“And you find there are no damages – that she didn’t have a claim against them; is that right?,” asked Payne.  “Right,” said the foreperson. In that case, the judge instructed, the jury needed to amend its verdict form to “eliminate the checkmarks” in the boxes finding liability against the individual defendants.

Payne inquired whether the jury needed to retire in order to amend their verdict. One juror signaled that they needed to retire.

Out they went again, returning for a third time with an amended verdict form that showed an award of $593,000 in back pay against SouthPeak, with no compensatory damages, and findings of liability against Phillips and Mroz, with a compensatory damage award of $178,500 assessed against each defendant.

Defense counsel Kevin Holden, of Richmond, asked for a mistrial, but Payne entered judgment for Jones in the amount of $950,000.

The defendants moved for a new trial based on the discrepancy between the initial and amended verdicts.

Verdicts that involve discrepancies between findings of liability and damage awards “are not commonplace, but they are not a rarity either,” and they are not necessarily fatal, Payne said in his Oct. 29 opinion (VLW 013-3-549).

“As the ensuing events disclosed, the initial verdict did not represent a view upon which there was unanimous agreement. Upon further reflection, the jury reached a result that was unanimous…. The amended verdict therefore best reflects the findings of the unanimous jury and was properly accepted as its true verdict,” Payne said.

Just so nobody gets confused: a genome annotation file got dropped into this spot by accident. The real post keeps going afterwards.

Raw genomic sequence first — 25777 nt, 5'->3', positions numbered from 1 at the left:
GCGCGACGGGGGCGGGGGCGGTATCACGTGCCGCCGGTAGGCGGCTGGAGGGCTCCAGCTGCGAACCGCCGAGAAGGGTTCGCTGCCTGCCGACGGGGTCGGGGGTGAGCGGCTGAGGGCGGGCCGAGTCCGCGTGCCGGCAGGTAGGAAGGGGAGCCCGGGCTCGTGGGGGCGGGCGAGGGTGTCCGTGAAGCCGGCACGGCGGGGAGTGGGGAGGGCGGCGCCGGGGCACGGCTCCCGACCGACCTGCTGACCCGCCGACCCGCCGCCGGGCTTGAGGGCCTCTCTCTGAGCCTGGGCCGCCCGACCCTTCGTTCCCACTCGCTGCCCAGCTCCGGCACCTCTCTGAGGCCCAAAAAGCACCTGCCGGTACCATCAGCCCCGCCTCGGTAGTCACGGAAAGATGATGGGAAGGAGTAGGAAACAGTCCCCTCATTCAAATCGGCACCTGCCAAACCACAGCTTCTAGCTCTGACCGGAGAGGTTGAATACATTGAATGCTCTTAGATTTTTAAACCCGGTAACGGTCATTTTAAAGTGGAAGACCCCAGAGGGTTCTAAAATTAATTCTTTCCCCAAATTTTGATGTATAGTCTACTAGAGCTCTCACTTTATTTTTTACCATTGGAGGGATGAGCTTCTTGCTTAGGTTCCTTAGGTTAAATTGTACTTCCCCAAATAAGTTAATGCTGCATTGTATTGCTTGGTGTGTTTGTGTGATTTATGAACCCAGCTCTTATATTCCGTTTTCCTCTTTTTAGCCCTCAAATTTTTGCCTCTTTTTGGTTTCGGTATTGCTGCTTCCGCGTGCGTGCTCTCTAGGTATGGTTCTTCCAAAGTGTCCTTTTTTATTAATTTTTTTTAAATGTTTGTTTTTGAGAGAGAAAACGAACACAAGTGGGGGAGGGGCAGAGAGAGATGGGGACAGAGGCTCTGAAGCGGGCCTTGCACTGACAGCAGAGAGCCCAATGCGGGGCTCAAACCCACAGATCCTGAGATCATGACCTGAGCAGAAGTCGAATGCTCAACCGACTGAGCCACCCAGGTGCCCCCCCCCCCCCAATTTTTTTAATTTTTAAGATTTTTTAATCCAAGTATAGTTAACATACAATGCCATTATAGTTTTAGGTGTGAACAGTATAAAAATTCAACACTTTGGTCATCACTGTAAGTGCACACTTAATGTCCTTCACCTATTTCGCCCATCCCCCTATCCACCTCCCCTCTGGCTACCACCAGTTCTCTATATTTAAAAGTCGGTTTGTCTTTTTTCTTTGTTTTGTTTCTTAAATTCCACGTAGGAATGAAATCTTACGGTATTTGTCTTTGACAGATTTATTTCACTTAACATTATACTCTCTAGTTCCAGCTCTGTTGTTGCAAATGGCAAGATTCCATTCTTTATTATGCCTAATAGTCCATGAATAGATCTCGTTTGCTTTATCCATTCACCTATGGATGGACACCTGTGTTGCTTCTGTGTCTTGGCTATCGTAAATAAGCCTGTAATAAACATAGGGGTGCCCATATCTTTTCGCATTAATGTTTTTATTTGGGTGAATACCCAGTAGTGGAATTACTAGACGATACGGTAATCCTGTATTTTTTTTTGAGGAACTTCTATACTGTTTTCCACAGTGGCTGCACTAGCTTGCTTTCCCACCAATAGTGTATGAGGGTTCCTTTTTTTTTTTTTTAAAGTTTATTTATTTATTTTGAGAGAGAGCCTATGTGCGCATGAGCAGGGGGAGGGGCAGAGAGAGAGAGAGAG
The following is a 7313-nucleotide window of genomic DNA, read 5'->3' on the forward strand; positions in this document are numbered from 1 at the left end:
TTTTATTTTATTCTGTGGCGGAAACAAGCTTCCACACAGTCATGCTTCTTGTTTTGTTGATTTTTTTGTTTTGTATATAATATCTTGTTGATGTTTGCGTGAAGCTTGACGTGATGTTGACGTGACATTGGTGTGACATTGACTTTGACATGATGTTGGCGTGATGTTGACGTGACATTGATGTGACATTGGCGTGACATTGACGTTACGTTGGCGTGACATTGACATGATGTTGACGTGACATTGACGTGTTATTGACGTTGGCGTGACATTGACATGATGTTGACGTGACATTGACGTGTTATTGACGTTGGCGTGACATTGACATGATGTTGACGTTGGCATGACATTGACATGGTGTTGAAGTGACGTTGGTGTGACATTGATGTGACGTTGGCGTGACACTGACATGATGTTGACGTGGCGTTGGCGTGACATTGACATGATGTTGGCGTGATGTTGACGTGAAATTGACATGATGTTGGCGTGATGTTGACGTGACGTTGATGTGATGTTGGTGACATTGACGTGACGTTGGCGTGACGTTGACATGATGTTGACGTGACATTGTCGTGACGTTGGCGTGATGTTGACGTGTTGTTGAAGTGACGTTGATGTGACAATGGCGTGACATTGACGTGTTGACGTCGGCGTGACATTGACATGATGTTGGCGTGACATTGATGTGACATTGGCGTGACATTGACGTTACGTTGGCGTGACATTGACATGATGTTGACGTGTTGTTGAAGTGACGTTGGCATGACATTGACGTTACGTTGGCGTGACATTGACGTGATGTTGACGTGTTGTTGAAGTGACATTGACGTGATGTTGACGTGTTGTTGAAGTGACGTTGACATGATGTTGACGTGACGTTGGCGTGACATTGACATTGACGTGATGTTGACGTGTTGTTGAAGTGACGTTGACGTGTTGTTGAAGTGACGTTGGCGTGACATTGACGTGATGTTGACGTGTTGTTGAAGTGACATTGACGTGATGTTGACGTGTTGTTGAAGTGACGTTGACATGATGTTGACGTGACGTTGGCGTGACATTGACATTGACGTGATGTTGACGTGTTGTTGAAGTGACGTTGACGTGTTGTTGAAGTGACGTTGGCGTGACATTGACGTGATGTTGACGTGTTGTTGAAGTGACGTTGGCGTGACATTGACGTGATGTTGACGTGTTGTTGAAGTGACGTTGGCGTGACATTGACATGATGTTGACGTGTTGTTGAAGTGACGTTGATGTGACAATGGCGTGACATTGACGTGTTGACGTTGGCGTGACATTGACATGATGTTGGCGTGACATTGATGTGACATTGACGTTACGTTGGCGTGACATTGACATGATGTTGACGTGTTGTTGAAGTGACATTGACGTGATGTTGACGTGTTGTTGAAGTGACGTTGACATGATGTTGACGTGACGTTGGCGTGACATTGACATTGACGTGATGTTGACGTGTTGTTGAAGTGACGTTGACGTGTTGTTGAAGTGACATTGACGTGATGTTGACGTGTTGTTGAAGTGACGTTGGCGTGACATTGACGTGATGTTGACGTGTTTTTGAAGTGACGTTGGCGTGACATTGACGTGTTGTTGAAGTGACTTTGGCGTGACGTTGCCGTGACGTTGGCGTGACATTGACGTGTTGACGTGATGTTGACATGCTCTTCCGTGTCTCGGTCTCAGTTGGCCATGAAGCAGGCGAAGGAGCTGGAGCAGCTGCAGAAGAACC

On agreement by counsel, the court reduced the back pay award to $470,000, but found the additional $123,000 was meant to compensate Jones for exhausting her savings and retirement accounts and racking up $85,000 in credit card debt after she lost her job. Payne amended the verdict to reflect a back pay award of $470,000 and compensatory damage award of $123,000.

Faith and family for emotional support

Jones failed to put on evidence of damage to her reputation, but she did present evidence of emotional distress, including her husband’s account of her sleepless nights, chronic crying and praying with her father.

She also testified about the stress of having lost her job as the family’s primary breadwinner and the difficulty she had explaining her job loss to her four children, her neighbors and prospective employers during her 23-month job search.

As Jones had lost her job and benefits, she could not be faulted for foregoing the expense of professional psychiatric or psychological counseling. Payne said that before the advent of professional counseling, “it was not unusual for people to seek aid and comfort from faith and family when coping with emotional distress.”

Payne compared Jones’ case to Weihua Huang v. Rector & Visitors of U.Va., [VLW 013-3-111], in which a remittitur was ordered for a fired academic and breadwinner who suffered emotional distress. Payne decided a $100,000 damage award was sufficient to compensate Jones for her emotional distress, and that award should be split between the two defendant corporate officers.

Richmond lawyer James B. Thorsen represented Jones. Neither Thorsen nor Holden responded to requests for comment.